With the progress of society and the development of the world economy, especially the rapid increase of the world population and the rapid development of industry, human demand for water is growing faster and faster, leading to an ever-increasing shortage of global water resources. In the 20th century, the world’s population increased nearly three times, fresh water consumption increased six times, of which industrial water increased by 26 times, while the total amount of water resources remained basically unchanged. As a result, the per capita water consumption dropped sharply. At the end of the 20th century, the per capita water consumption increased. Reduced to 1/18 of the early 20th century. According to reports, about one-third of the world’s population is currently facing the threat of water shortages. It is estimated that by 2025, two-thirds of the population may suffer from moderate to high water shortages. The general drop in water level not only caused water shortages, but also caused seawater erosion in coastal areas. Many large cities have the problem of drinking water pollution. Nitrate pollution and increasing heavy metals affect water quality in almost all places. The global supply of fresh water will not increase, while the population is increasing and water pollution is increasing. The United Nations Conference on Human Environment in 1972 pointed out: “The next crisis after the oil crisis is water.” The United Nations Water Conference in 1977 once again warned the world: “Water will soon become a serious social crisis.” Therefore, protecting and using water resources more effectively and rationally is an urgent task faced by governments all over the world, and it is also the responsibility and obligation of any beneficiary of water resources.

(3) Soil desertification

The desert is considered “the cancer of the earth” and ranks first in the global ecological crisis. According to figures released by the United Nations, the global desertification land area has reached 3.6 x 107km2, accounting for a quarter of the earth’s total area. 110 countries are endangered and the survival of more than 1 billion people is threatened.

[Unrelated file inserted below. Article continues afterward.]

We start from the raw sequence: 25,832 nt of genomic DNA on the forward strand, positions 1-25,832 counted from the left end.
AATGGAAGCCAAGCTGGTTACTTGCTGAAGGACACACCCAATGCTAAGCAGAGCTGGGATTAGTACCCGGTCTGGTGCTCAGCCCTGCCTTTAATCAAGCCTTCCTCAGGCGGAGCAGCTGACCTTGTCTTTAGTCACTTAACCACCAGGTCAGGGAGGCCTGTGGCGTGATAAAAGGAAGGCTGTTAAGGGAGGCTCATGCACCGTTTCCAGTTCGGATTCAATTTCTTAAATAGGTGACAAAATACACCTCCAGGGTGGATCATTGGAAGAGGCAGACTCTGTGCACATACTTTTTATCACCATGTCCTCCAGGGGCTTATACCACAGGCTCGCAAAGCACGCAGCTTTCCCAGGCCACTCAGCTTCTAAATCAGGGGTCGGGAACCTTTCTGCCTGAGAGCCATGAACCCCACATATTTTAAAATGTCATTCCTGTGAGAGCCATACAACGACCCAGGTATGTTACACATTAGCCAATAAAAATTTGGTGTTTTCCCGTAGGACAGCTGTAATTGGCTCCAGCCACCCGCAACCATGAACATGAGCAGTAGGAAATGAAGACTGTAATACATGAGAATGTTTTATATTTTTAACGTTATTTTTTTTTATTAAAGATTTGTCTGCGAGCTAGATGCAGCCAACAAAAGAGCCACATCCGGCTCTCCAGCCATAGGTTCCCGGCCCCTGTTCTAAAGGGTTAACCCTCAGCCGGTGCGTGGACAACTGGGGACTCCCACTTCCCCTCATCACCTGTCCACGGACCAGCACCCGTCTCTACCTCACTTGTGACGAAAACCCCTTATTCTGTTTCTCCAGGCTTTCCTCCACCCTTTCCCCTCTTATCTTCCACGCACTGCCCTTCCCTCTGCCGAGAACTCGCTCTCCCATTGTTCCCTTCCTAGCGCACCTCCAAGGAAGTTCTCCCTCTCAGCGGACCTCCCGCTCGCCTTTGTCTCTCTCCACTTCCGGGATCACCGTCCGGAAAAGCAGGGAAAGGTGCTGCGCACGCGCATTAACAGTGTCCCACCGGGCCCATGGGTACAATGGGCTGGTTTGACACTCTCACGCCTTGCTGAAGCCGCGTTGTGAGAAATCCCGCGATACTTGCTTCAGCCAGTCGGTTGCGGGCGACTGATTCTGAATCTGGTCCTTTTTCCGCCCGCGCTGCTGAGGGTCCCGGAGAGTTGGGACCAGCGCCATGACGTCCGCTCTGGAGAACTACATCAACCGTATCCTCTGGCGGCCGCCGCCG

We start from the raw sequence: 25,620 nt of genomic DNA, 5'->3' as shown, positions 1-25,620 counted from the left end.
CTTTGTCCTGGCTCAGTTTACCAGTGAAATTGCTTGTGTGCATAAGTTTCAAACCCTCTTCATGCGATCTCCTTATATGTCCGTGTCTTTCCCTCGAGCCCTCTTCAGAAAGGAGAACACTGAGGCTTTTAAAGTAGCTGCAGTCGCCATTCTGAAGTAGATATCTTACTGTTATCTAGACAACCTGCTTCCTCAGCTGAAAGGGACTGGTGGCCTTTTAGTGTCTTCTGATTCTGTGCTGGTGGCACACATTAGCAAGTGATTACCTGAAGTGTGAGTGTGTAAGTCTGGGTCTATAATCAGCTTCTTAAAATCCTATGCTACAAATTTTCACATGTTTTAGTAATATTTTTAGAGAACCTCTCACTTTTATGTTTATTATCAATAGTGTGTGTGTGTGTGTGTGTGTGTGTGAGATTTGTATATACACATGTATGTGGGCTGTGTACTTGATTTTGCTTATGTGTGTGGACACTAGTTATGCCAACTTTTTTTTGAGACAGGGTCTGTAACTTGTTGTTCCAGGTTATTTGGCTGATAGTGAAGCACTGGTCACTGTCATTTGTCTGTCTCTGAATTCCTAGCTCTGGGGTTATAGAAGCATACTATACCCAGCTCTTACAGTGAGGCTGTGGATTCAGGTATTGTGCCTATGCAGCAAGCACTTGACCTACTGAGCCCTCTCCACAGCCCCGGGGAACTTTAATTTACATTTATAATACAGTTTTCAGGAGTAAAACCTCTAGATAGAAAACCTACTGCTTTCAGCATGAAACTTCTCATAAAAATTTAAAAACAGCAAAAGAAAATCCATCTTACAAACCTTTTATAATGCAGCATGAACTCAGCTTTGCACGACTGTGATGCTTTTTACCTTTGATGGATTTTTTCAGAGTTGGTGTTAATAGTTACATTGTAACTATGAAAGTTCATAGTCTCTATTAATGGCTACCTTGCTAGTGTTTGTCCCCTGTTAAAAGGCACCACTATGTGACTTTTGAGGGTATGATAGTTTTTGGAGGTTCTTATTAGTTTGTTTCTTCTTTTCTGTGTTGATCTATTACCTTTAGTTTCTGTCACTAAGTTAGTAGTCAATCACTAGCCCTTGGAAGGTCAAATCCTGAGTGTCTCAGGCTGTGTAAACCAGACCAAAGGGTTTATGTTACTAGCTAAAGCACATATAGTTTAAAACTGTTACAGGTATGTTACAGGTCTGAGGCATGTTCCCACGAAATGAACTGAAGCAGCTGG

The main cause of desertification is the destruction of forest vegetation. Forest is an important part of maintaining the balance of natural terrestrial ecosystems. It is the “lung of life” of the earth. It has the functions of conserving water, preventing wind and sand, improving soil, preventing soil erosion, regulating the local microclimate to absorb CO2 and release O2. It is 10,000m2 wide. Yelin can absorb 1t CO2 and release 0.73t O2 every day, which can breathe one day for thousands of people. Scientists assert: If forests disappear from the earth, 90% of the land life will be extinct, 90% of the world’s fresh water will flow into the sea, and humans will not survive.

 (4) Urban waste, noise and radiation

Due to the intensification and increasing frequency of human activities, the increasing amount of industrial solid waste and urban waste, the low comprehensive utilization, and the processing capacity can not keep up with the discharge, the increasing amount of toxic and hazardous waste will become a potential hazard. According to statistics, in 2000, there were more than 4,500 garbage hills with a height of 50m between the third and fourth ring roads in Beijing alone. The national urban domestic waste is 6 million tons per year, which is double that of the previous year. However, the current harmless treatment of waste is less than 5% on average. A large amount of untreated industrial waste and urban waste are piled up in suburbs and other places. A serious source of secondary pollution.

In my country, most of the urban environmental noise is at a high sound level, of which traffic noise accounts for 32.7%, domestic noise accounts for 40.6%, and industrial and other noise accounts for 26.7%. The environmental noise in various functional areas of the city generally exceeds the standard and is on the rise.